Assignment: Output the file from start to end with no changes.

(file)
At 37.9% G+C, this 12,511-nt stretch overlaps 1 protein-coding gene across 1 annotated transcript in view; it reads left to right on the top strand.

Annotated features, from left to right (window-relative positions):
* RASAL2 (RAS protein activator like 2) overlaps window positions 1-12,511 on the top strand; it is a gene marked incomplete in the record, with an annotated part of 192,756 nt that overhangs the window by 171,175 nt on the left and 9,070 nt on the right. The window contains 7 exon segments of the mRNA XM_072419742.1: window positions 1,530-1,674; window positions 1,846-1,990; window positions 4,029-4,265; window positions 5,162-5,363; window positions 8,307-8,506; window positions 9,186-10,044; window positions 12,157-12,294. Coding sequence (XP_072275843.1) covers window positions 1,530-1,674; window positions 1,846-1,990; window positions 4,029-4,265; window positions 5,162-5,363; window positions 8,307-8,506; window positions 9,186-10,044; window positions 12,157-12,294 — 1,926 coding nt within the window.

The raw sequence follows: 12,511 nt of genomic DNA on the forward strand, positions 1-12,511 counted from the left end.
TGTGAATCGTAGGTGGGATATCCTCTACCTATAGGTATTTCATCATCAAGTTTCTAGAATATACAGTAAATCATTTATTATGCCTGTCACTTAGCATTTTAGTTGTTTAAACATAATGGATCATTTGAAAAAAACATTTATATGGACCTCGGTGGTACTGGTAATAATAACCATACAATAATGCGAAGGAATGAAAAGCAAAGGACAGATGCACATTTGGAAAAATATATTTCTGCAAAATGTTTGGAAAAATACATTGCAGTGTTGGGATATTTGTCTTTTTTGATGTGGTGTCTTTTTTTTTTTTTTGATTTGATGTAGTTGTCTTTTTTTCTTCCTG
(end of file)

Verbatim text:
At 37.9% G+C, this 12,511-nt stretch overlaps 1 protein-coding gene across 1 annotated transcript in view; it reads left to right on the top strand.

Annotated features, from left to right (window-relative positions):
* RASAL2 (RAS protein activator like 2) overlaps window positions 1-12,511 on the top strand; it is a gene marked incomplete in the record, with an annotated part of 192,756 nt that overhangs the window by 171,175 nt on the left and 9,070 nt on the right. The window contains 7 exon segments of the mRNA XM_072419742.1: window positions 1,530-1,674; window positions 1,846-1,990; window positions 4,029-4,265; window positions 5,162-5,363; window positions 8,307-8,506; window positions 9,186-10,044; window positions 12,157-12,294. Coding sequence (XP_072275843.1) covers window positions 1,530-1,674; window positions 1,846-1,990; window positions 4,029-4,265; window positions 5,162-5,363; window positions 8,307-8,506; window positions 9,186-10,044; window positions 12,157-12,294 — 1,926 coding nt within the window.

The raw sequence follows: 12,511 nt of genomic DNA on the forward strand, positions 1-12,511 counted from the left end.
TGTGAATCGTAGGTGGGATATCCTCTACCTATAGGTATTTCATCATCAAGTTTCTAGAATATACAGTAAATCATTTATTATGCCTGTCACTTAGCATTTTAGTTGTTTAAACATAATGGATCATTTGAAAAAAACATTTATATGGACCTCGGTGGTACTGGTAATAATAACCATACAATAATGCGAAGGAATGAAAAGCAAAGGACAGATGCACATTTGGAAAAATATATTTCTGCAAAATGTTTGGAAAAATACATTGCAGTGTTGGGATATTTGTCTTTTTTGATGTGGTGTCTTTTTTTTTTTTTTGATTTGATGTAGTTGTCTTTTTTTCTTCCTG